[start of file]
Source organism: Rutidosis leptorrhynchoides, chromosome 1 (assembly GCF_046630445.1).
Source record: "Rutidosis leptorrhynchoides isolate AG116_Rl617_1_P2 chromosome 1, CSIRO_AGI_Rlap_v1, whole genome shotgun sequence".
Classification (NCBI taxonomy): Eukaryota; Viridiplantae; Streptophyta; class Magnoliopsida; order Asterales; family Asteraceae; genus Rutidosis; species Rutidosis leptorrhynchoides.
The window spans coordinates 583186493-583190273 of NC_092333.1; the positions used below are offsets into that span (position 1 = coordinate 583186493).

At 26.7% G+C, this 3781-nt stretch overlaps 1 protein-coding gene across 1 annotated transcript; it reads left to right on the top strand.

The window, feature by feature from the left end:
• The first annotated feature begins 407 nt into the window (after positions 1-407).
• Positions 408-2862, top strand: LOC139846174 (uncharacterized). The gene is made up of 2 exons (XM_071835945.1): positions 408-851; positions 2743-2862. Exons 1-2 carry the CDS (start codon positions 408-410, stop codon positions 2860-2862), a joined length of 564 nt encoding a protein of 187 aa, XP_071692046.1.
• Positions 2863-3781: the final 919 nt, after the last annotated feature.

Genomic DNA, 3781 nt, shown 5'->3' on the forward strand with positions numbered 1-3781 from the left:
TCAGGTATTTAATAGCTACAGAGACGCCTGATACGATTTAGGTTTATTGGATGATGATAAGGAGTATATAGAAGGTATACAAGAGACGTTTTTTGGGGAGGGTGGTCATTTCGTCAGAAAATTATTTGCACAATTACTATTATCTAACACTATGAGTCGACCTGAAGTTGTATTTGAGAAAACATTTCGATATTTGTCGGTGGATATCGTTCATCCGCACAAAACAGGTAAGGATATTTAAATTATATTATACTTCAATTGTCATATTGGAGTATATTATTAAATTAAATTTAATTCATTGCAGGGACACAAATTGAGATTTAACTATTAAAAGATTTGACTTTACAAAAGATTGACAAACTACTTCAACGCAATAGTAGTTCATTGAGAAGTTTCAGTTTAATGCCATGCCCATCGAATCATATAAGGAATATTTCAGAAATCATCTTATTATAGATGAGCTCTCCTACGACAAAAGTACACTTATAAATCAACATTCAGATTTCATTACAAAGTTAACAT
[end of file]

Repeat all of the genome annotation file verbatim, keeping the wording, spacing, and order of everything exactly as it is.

Source organism: Rutidosis leptorrhynchoides, chromosome 1 (assembly GCF_046630445.1).
Source record: "Rutidosis leptorrhynchoides isolate AG116_Rl617_1_P2 chromosome 1, CSIRO_AGI_Rlap_v1, whole genome shotgun sequence".
Classification (NCBI taxonomy): Eukaryota; Viridiplantae; Streptophyta; class Magnoliopsida; order Asterales; family Asteraceae; genus Rutidosis; species Rutidosis leptorrhynchoides.
The window spans coordinates 583186493-583190273 of NC_092333.1; the positions used below are offsets into that span (position 1 = coordinate 583186493).

At 26.7% G+C, this 3781-nt stretch overlaps 1 protein-coding gene across 1 annotated transcript; it reads left to right on the top strand.

The window, feature by feature from the left end:
• The first annotated feature begins 407 nt into the window (after positions 1-407).
• Positions 408-2862, top strand: LOC139846174 (uncharacterized). The gene is made up of 2 exons (XM_071835945.1): positions 408-851; positions 2743-2862. Exons 1-2 carry the CDS (start codon positions 408-410, stop codon positions 2860-2862), a joined length of 564 nt encoding a protein of 187 aa, XP_071692046.1.
• Positions 2863-3781: the final 919 nt, after the last annotated feature.

Genomic DNA, 3781 nt, shown 5'->3' on the forward strand with positions numbered 1-3781 from the left:
TCAGGTATTTAATAGCTACAGAGACGCCTGATACGATTTAGGTTTATTGGATGATGATAAGGAGTATATAGAAGGTATACAAGAGACGTTTTTTGGGGAGGGTGGTCATTTCGTCAGAAAATTATTTGCACAATTACTATTATCTAACACTATGAGTCGACCTGAAGTTGTATTTGAGAAAACATTTCGATATTTGTCGGTGGATATCGTTCATCCGCACAAAACAGGTAAGGATATTTAAATTATATTATACTTCAATTGTCATATTGGAGTATATTATTAAATTAAATTTAATTCATTGCAGGGACACAAATTGAGATTTAACTATTAAAAGATTTGACTTTACAAAAGATTGACAAACTACTTCAACGCAATAGTAGTTCATTGAGAAGTTTCAGTTTAATGCCATGCCCATCGAATCATATAAGGAATATTTCAGAAATCATCTTATTATAGATGAGCTCTCCTACGACAAAAGTACACTTATAAATCAACATTCAGATTTCATTACAAAGTTAACAT